Why primary care needs to become more gay affirmative

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Rainbow Center. (File Photo/The Daily Campus)

Dr. Marianne Snyder realized several years ago that many APRNs (Advanced Practice Nurses) haven’t been trained to care for lesbian and gay patients. In order to see if this was true and to understand how widespread the issue is, she conducted a study entitled “A Mixed Methods Study of Beliefs, Behaviors, and Experiences of APRNs with Lesbian and Gay Patients.” She came to the Rainbow Center Thursday to explain the findings of her study to a room of students.

Snyder began her lecture by giving a little background on herself: She is an assistant professor at the UConn School of Nursing, has been a registered nurse for the past 35 years and identifies as a cis-gendered lesbian. She then went on to give a little background on why her study is important. In recent years, less physicians have gone into primary care. Instead, an influx of APRNs and physician assistants have filled such positions. In fact, of the 267,000 APRNs out there, 86.5 percent of them are in primary care. On the other end, 3.8 to 10 percent of the population of the U.S. identify as LGBT. So, if the majority of people who provide primary care are uneducated in how to care for LGBT patients, then up to a tenth of people in the U.S. aren’t being properly cared for.

“I basically learned how not a lot of people in the healthcare field, including nurses and doctors, are very educated in treating the LGBT community,” Becky Moody, an eighth-semester economics major, said. “And they had never really received any education, or classes during their education, about it.”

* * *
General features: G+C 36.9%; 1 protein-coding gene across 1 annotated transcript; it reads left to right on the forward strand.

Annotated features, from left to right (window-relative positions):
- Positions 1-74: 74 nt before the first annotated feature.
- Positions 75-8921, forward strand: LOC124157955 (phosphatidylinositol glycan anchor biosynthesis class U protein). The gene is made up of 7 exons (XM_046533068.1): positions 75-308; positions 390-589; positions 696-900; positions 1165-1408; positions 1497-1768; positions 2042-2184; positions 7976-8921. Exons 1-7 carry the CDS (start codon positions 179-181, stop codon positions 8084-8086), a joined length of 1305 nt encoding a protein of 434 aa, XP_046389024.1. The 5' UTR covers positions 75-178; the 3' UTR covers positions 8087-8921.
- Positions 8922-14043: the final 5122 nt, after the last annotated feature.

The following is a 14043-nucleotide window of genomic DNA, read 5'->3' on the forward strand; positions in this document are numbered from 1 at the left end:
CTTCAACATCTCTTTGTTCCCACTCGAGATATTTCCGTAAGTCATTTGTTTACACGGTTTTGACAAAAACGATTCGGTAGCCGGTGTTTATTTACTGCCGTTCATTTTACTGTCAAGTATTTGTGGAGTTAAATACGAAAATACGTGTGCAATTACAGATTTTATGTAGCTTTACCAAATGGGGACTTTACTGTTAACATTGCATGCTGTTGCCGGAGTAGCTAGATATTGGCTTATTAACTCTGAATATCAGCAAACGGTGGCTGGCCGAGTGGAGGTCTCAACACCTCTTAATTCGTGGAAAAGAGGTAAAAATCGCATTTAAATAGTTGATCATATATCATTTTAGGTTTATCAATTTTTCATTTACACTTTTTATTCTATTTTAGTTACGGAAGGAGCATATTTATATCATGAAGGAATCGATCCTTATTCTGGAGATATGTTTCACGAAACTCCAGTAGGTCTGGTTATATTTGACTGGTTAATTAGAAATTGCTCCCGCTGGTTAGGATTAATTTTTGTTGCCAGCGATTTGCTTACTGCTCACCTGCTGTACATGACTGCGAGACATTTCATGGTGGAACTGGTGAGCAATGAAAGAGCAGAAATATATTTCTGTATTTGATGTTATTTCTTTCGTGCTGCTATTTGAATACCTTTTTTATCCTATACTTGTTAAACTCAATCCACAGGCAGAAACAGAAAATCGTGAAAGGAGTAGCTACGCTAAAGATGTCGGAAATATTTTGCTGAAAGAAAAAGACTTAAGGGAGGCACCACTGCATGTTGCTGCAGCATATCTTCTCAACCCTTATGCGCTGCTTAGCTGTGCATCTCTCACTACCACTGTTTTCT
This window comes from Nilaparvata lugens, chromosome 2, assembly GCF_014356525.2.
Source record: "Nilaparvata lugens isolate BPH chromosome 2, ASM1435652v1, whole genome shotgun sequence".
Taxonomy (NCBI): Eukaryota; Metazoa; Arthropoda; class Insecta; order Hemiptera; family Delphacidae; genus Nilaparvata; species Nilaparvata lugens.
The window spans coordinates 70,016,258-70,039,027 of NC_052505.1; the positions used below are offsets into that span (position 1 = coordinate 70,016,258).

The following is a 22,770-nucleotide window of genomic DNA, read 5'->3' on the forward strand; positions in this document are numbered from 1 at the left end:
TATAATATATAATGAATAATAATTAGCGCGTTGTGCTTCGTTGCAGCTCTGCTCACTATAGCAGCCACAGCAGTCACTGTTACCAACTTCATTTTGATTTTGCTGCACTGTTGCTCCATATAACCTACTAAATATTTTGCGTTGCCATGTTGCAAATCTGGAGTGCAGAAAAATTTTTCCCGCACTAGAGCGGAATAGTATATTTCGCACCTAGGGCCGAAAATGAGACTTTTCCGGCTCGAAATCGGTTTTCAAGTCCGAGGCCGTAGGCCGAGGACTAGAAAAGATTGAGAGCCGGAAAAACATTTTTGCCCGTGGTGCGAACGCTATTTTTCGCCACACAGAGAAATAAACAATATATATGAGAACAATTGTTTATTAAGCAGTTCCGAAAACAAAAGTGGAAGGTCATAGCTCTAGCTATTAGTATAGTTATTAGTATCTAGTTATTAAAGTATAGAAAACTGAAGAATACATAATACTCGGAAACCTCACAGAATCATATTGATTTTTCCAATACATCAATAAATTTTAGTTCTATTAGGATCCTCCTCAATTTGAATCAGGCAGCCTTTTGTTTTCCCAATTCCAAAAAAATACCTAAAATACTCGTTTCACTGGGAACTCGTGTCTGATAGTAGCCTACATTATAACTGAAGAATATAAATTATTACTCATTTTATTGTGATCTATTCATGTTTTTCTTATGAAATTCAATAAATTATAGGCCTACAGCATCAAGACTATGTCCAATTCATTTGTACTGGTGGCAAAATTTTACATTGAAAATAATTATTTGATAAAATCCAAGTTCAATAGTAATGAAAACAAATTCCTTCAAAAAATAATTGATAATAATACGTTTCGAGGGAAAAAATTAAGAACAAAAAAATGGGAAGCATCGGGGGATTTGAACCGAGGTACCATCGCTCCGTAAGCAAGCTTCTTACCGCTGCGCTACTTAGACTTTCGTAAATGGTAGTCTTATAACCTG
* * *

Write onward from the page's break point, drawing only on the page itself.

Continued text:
Snyder created Gay Affirmative Practice (GAP) surveys to determine if the APRNs in her study treat being LGBT as an equally positive human experience and expression as being heterosexual. This survey was only the first part of her study, which also included testimonies of the experiences the APRNs had with LGBT patients. The survey results and testimonies were then merged together to create statistics on how well-educated APRNs are.

The information from this was then broken down into themes that were prevalent in many of the responses, including positive ones such as “affirming beliefs and behaviors” and negative ones such as “sexual orientation only asked if relevant.” Those with higher GAP scores tended to fall more into the positive themes. Snyder also broke down the demographics of people who got higher versus lower scores. For instance, Democrats got higher scores, but hospital workers got lower scores. T scores weren’t very good overall, with only 220 of the 678 surveyed reaching the affirming category. Those that did well were also the ones that have either gone through classes or have taken care of numerous LGBT patients.

Snyder had the students attending her lecture brainstorm potential changes that need to be made in policy, research, education and practice. For policy, students said nondiscrimination laws need to be created to prevent things like surgery on intersex children and conversion therapy. For research, students called for a reform of the culture within primary care facilities and for a larger focus on health and medicine for the LGBTQIA+ community. For education, students wanted LGBT focused classes added to the curriculum, education for patients on what quality care looks like and chances to work with LGBT patients while still in school. For practice, students wanted to add structure to care, have a better supply of primary caregivers and provide research to give to patients in need.

“I just learned about the need for more education in terms of health care for the LGBT community,” Naydrine Straper, a fourth-semester communications major, said. “And also how I didn’t know that in some health care providers, in terms of policy, if some provide more affirmation for the community and also how it affects the care that they receive. So it was just interesting to know that stuff like that exists and how you go about solving a problem like that.”

In any case, Snyder emphasized that steps need to be taken to improve the GAP scores of primary caregivers. Everyone deserves high-quality, individualized care.


Rebecca Maher is a campus correspondent for The Daily Campus. She can be reached via email at rebecca.maher@uconn.edu.

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